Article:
You have successfully landed a job interview and have it scheduled – congratulations!
Are you prepared by preparing for a job Interview tips? Let me ask again in another way, have you REALLY prepared by not only studying up on the standard “tell me about yourself” type questions but by being able to present yourself in person as the answer to that organization’s pain points?
Do you even know what their pain points are? Have you read up on the interviewer (reading their LinkedIn profile or their bio that may be on the company’s website are two great resources), and the issues that you may face if hired?
I have you covered. In this article, I am going to provide a great winning formula on how to succeed in an interview along with a detailed discussion surrounding each point. I know there are many expert tips, and it may seem like everyone has some type of advice on how to conduct yourself in a job interview, but for us, over 50 (or older) we want to bring out the unique qualities that will set us apart from those that are much younger than us.
We DO NOT want to come across as “aged” or “behind the times”, so I want to set the record straight on exactly how one should be preparing for a job interview and provide tips and a winning formula so that you can increase your chances of getting hired by helping you to stand out from your competition.
Preparing For the Interview
Before your job interview, use your time wisely and make sure to:
Do Your Research – Knowing the company, the work environment and culture, those that will be interviewing you and any issues that you may be facing (understand what your first 90 days might look like) is all very key information. Understanding the company you are interviewing with can help you go into your interview with a great deal of confidence – which will come out in how you hold and present yourself.
Use the online resources that are available to you, like the company’s website, and look for their media or “in the news or news releases” page. Looking at their Facebook or LinkedIn pages/ profiles if they have one or other social media posts/ sites will provide you with a very solid understanding of the company’s goals. It provides you the opportunity to match your skills/ knowledge and present to them how your background makes you a great fit and a great asset.
Practice makes perfect – Study and practice your answers to commonly asked interview questions. Practice makes perfect, and you do not want to come across as someone who stumbles and mind searches for answers. Practice with a family member or friend. Have them ask you standard questions, but also let them have fun with it and have them twist the “standard/ form” questions into more challenging ones. Let them do it on the fly and add their input to them – the more surprising and challenging these questions become, the better prepared you will become.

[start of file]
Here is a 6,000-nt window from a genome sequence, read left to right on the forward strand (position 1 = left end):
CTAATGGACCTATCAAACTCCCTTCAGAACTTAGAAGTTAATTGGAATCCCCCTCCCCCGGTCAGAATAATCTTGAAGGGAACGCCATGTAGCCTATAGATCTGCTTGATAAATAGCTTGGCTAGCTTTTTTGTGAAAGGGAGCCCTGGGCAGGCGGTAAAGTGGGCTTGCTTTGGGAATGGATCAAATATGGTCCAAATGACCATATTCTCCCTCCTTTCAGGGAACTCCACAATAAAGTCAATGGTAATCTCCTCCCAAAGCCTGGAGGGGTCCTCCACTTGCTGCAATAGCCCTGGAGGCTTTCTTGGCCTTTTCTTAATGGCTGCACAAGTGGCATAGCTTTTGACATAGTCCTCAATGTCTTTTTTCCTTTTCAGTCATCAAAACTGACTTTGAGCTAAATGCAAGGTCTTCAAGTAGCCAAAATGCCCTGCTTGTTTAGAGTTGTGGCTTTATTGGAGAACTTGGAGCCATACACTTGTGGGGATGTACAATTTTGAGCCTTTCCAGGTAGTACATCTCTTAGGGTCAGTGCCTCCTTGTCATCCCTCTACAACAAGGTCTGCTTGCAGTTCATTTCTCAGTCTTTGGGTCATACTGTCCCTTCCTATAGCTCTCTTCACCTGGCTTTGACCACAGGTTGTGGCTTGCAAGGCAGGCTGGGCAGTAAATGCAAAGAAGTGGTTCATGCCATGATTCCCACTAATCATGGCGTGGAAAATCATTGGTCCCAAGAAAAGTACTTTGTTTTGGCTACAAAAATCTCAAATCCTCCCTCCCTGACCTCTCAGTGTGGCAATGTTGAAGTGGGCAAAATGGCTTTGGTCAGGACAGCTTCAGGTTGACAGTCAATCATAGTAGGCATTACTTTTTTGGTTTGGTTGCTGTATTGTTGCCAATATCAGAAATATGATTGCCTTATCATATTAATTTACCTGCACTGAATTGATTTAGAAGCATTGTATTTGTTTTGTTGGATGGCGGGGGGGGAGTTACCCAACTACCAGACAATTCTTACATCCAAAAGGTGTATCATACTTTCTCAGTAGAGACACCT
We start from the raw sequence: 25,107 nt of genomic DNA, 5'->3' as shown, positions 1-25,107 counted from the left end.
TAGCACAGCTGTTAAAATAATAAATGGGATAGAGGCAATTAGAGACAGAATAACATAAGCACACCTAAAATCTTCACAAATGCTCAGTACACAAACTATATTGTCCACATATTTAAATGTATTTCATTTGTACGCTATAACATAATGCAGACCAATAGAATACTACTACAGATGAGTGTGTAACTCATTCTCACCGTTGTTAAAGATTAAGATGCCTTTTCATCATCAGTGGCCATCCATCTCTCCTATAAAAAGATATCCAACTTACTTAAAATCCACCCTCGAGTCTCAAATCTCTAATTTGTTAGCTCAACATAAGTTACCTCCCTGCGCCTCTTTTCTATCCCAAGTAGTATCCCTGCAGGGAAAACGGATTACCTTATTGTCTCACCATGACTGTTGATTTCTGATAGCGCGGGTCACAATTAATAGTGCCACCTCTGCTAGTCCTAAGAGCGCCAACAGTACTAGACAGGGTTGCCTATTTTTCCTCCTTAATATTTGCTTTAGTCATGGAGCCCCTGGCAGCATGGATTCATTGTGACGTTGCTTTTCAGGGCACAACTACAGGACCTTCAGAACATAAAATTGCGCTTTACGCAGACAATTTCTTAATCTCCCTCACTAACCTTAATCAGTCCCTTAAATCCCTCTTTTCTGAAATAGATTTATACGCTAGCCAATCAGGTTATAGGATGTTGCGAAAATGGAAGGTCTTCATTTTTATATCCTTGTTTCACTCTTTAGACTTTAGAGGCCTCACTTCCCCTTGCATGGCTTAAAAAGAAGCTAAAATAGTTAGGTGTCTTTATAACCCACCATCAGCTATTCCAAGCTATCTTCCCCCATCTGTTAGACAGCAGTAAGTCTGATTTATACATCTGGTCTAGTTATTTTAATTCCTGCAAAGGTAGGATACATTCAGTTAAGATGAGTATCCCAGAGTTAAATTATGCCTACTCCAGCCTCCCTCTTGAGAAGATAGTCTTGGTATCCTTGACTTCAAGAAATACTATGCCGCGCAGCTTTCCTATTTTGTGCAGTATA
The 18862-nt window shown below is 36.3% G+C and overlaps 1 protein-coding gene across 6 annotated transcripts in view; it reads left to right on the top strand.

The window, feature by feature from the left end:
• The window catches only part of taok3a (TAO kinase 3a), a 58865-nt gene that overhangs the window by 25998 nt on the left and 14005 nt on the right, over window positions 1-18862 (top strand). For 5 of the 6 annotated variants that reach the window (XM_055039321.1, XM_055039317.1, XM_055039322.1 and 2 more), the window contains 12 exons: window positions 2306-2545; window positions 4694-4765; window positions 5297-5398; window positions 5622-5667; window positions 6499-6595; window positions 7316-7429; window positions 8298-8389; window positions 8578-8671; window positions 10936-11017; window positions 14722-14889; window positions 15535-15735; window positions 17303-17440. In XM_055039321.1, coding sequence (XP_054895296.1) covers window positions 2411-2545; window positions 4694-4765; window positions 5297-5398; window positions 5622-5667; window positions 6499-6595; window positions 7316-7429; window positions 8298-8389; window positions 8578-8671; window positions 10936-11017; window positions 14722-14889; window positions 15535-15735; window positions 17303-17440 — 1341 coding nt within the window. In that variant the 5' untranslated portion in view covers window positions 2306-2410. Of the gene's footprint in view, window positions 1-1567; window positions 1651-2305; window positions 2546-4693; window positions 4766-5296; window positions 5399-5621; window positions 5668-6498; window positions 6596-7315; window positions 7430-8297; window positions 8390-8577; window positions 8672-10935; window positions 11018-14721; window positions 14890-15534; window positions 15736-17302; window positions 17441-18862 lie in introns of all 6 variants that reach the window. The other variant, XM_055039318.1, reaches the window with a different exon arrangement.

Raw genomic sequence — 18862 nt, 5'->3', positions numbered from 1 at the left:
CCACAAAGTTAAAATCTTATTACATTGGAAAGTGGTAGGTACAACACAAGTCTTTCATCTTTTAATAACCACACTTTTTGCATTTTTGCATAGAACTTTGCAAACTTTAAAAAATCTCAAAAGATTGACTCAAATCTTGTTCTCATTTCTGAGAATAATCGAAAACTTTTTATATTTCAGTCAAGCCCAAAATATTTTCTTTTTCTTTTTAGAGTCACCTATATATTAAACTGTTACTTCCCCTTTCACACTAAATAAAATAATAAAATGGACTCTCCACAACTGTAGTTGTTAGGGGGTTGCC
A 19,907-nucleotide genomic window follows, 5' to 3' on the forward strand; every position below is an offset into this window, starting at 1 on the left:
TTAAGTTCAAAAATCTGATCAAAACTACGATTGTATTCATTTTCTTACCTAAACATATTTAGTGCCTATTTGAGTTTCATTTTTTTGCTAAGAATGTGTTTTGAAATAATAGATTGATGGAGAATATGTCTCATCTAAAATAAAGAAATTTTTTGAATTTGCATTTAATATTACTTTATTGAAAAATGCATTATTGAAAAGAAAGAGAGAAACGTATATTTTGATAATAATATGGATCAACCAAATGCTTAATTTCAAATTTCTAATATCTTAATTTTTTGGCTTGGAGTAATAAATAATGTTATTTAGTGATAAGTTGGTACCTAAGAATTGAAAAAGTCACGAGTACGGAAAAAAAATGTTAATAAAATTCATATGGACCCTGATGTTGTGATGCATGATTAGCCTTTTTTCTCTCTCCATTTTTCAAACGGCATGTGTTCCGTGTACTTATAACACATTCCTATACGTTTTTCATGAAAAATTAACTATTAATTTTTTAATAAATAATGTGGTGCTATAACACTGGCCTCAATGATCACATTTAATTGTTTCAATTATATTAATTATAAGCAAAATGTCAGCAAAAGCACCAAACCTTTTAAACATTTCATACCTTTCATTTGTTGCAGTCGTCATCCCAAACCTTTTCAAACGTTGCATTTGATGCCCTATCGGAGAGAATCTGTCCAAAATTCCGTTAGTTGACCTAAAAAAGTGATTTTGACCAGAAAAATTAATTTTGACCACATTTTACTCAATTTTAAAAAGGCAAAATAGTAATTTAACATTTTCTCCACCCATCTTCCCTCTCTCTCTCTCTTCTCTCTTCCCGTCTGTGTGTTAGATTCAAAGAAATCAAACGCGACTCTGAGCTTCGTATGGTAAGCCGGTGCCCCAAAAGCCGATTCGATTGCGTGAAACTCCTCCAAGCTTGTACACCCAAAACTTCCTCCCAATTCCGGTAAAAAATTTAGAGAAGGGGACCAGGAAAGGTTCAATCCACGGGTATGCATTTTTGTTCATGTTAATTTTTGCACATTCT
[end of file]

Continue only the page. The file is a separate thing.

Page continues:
Use the STAR method to tell stories with a clear Situation, Task, Action, and Result.
- Situation – Describe the situation and setting clearly. Tell the interviewer when and/ or where this situation occurred. Such as, “We were working on an eight-month project that had high visibility when our agency merged with another, larger company…”
- Task – Explain to the interviewer, in detail, your specific role in the situation. Such as, “My specific role was to head the IT portion for my group; I had to communicate with our subcontractors and end users to keep the project on track and moving forward.”
- Action – What did you do in the situation that helped matters? For example, “I set up weekly check-ins with management to update them on the progress of the system integration and any problems that we had to resolve. This allowed me to keep trust and show I had the situation under.”
- Result – How did your actions in this situation lead to the project’s outcome? Such as, “The team and I were able to complete the project on time, meeting all requirements from implementation to training. This experience truly was very rewarding and allowed me to navigate a lot of change orders and still succeed under pressure.”
Re-read the job description carefully – By re-reading the job description and preparing statements that will align your skills and experience to any key specific requirements of the job, will allow you to match any specific experiences in your past to any specific skill that the interviewer may be seeking.
Job interviews in the past usually were conducted in person. However, in today’s remote and virtual world, that has changed. Today, interviews are conducted in various ways such as, via phone interviews, and even more common now are video interviews.
These are now all commonplace, and you need to be prepared to face these challenges and highlight and show off your modern tech-savvy skills. If you fumble or appear uncomfortable with these new mediums, you will appear outdated and not up with the times.
If your interview is conducted in any manner other than an in-person meeting, make sure that you know the best practices and protocols for those types of interview environments.
Interviews are a two-way street
Employers want and expect you to ask questions!